Deepak Rauniyar's new film, Highway is an experimental film for Nepal in many ways. It is the first film that anyone has directed to date, here, in which all of the acting of the considerably large cast is improvised. Astonishingly the dialogue too was largely improvised, and, as a result,for the first time in Nepali cinema, we hear our language spoken as it is on the streets and in our homes and not in the stilted clichéd accents we have become used to in other Nepali films. The literature that we studied growing up is beautiful, but it does not seem to translate well into spoken dialogue on film, a mystery that is yet to be solved. Perhaps it is something to do with the fact that our spoken Nepali today is an odd amalgam of Nepali and English with all kinds of other things thrown in, and therefore it sounds rather inelegant on the screen. Highway's improvisational spirit has managed to circumvent this problem neatly, and with not a little innovation.
The screenplay for Highway was written by Abinash Bikram Shah and is a classic interweaving of stories a là films like Crash (2004) or Syriana (2005). We are shown a number of disparate characters: Pratiek (Eelum Dixit) is a troubled, possibly gay young man travelling home to his lover; Pooja (Shristi Ghimire) is a young pretty medical student travelling with her mother to Kathmandu to get married; Mahili (Nirmala Rai) is a mother going home to counsel her daughter against divorce; Manoj (Dayahang Rai) is a former Lahure rushing home to his wife after consuming a potion from a local healer that might reverse his impotence (it must be made good within 36 hours of consumption). All these different players are brought together with the device of a bus that is travelling from Eastern Nepal towards Kathmandu, at a time when bandas were (well, still are) the flavour of the month.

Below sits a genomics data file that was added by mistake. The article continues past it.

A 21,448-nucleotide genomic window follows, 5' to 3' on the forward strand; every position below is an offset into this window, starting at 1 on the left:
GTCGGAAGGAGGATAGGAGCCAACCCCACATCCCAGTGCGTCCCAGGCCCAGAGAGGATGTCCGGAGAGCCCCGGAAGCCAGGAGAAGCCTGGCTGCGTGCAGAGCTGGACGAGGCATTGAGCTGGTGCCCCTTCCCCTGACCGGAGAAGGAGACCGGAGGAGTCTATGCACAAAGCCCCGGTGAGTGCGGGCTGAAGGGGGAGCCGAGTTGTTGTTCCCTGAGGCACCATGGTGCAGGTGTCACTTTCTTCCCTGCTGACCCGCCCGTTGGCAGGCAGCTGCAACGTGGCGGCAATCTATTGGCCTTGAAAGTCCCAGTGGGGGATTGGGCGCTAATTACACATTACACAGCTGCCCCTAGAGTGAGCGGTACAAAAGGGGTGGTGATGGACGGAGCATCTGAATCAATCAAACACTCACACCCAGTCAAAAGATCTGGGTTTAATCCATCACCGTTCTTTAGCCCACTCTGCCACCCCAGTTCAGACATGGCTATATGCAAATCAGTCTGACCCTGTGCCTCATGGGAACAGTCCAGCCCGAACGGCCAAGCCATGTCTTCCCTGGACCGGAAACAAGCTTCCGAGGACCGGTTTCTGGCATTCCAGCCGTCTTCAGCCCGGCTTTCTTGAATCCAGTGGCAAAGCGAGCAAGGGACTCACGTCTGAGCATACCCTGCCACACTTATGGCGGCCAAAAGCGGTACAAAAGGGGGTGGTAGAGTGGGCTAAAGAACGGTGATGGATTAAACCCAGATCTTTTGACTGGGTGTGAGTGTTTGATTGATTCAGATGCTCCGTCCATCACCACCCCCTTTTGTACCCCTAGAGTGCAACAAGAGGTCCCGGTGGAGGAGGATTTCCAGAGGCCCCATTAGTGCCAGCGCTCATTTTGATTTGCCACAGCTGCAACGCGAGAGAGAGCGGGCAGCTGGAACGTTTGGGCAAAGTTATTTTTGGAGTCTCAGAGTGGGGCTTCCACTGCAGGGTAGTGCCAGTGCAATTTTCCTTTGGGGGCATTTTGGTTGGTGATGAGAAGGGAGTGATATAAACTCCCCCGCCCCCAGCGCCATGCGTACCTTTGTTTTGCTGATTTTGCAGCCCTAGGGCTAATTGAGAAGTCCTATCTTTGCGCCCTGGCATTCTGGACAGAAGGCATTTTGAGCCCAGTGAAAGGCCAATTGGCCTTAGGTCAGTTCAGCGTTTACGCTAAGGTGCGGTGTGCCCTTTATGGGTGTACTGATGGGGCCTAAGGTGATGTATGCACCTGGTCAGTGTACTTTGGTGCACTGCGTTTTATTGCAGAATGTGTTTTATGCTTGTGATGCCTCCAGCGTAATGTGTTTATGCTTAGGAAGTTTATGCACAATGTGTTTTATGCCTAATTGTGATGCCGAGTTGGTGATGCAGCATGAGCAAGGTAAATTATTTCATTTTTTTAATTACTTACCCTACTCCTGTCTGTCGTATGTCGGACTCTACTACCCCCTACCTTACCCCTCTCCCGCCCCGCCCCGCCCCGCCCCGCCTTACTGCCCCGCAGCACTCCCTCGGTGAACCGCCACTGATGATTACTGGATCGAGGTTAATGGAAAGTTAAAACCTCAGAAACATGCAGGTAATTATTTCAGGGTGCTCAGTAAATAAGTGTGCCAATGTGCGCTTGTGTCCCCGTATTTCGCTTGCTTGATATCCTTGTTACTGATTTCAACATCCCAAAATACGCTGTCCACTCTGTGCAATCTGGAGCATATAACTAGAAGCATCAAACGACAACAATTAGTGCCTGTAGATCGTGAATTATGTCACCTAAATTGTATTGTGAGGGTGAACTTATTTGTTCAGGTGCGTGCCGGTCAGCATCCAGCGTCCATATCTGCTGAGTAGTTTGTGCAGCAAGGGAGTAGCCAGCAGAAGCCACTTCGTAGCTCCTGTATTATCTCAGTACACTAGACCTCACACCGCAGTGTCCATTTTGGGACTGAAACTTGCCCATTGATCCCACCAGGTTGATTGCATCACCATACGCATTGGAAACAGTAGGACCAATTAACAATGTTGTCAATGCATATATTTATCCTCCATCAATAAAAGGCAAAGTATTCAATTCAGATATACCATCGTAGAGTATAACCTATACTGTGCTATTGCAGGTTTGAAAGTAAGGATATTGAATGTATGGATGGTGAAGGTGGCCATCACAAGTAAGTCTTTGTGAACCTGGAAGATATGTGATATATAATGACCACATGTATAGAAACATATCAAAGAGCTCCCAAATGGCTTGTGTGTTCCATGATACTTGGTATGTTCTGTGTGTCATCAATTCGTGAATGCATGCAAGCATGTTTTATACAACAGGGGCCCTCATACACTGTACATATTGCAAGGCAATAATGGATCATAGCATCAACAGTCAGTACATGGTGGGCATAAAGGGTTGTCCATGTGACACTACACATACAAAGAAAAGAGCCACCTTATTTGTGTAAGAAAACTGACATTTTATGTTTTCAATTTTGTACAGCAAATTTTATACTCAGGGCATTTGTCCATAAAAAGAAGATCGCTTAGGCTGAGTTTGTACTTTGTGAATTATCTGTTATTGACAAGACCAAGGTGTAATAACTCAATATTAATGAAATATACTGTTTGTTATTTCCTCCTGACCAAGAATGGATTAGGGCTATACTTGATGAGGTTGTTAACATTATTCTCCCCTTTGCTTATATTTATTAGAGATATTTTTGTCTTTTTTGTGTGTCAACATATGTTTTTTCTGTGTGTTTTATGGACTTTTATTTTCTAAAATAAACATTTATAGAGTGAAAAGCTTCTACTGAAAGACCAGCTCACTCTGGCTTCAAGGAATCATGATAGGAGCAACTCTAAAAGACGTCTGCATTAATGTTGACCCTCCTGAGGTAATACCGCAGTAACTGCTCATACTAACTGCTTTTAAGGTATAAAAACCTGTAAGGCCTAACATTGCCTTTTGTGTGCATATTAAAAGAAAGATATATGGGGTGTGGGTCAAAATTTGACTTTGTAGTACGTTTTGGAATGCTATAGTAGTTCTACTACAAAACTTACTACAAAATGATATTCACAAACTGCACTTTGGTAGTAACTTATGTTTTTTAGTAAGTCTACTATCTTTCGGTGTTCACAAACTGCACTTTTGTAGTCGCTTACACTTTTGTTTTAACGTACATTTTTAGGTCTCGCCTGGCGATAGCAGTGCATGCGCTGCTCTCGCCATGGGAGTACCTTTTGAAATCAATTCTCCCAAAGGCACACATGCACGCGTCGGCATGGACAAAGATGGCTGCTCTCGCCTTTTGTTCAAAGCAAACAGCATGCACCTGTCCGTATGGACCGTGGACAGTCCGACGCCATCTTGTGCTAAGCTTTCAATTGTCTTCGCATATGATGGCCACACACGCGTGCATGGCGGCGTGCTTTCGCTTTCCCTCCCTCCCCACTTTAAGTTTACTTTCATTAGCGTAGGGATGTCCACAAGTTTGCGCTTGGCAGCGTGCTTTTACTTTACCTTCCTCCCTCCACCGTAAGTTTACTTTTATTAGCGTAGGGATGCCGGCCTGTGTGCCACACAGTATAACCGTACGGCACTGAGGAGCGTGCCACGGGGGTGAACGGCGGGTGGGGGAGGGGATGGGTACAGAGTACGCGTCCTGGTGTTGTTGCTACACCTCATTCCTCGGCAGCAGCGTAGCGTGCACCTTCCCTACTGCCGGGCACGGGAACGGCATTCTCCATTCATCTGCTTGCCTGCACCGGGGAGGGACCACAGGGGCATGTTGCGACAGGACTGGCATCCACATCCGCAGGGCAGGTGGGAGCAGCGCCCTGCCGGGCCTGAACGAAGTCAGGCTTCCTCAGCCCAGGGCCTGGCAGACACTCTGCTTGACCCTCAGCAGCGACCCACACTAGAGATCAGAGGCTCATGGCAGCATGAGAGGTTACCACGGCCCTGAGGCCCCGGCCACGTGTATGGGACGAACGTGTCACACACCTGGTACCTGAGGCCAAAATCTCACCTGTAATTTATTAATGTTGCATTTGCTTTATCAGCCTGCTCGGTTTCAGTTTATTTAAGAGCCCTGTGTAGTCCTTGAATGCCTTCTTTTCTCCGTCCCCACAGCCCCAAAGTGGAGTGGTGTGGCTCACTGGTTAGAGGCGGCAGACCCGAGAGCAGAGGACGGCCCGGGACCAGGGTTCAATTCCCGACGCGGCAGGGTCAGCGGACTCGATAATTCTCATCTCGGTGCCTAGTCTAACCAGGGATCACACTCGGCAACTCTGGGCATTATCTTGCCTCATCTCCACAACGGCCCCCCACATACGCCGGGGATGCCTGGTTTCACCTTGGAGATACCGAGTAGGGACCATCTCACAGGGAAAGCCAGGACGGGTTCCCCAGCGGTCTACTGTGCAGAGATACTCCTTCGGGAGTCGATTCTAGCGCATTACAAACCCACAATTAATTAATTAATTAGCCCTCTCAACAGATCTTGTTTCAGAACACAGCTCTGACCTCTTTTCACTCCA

As the bus is stopped by the usual destructive angry mob enforcing a banda, the group on the bus collectively concoct a cock and bull story involving the two youngest people on the bus (Pooja and Pratiek) being newly weds and claiming that the bus is, in fact, their wedding bus. Fortuitously, the bride-to-be has her wedding clothes, and there is a band on board complete with their uniforms and instruments.
The film flashes backwards as each character's previous history is revealed. Most laudable is the diversity of the actors in age, gender and ethnicity. This, of course, is the higher motif that lies behind the title Highway – not merely the story of a bus stuck on a road, but also of a cross-section of the country coming together at different periods in their lives and somehow interacting - cooperating constructively for a common goal.
Some of the performances are the best I've seen to date in Nepali cinema. Reecha Sharma as the dance-bar girl with a small daughter, who is also the girl friend of the bus-driver, is raw and heart wrenching as she portrays the bravery that is required of single women in a dodgy profession in a fast devolving metropolitan city. Likewise, Shristi Ghimire is charming and very convincing as the vulnerable young medical student torn between her lover Ronit (played by Saugat Malla) and the America returned boy Abiral (played by Karma) that she is headed to marry.
There are many great performances that induce both laughter and tears in this small gem of a film that has for the first time pushed the boundaries of our local, homegrown cinema (the film played at the prestigious Berlin Film Festival). Made simply, but not simple, with an experimental open-ended conclusion, Deepak Rauniyar has shown us that we can make good, and brave new cinema economically, but beautifully if our hearts are in the right place.
It is in theaters now, see it for a breath of fresh air and for its sincere and true contribution to our cinematic future.
"Why should a film be real?", MOLLY JO GOREVAN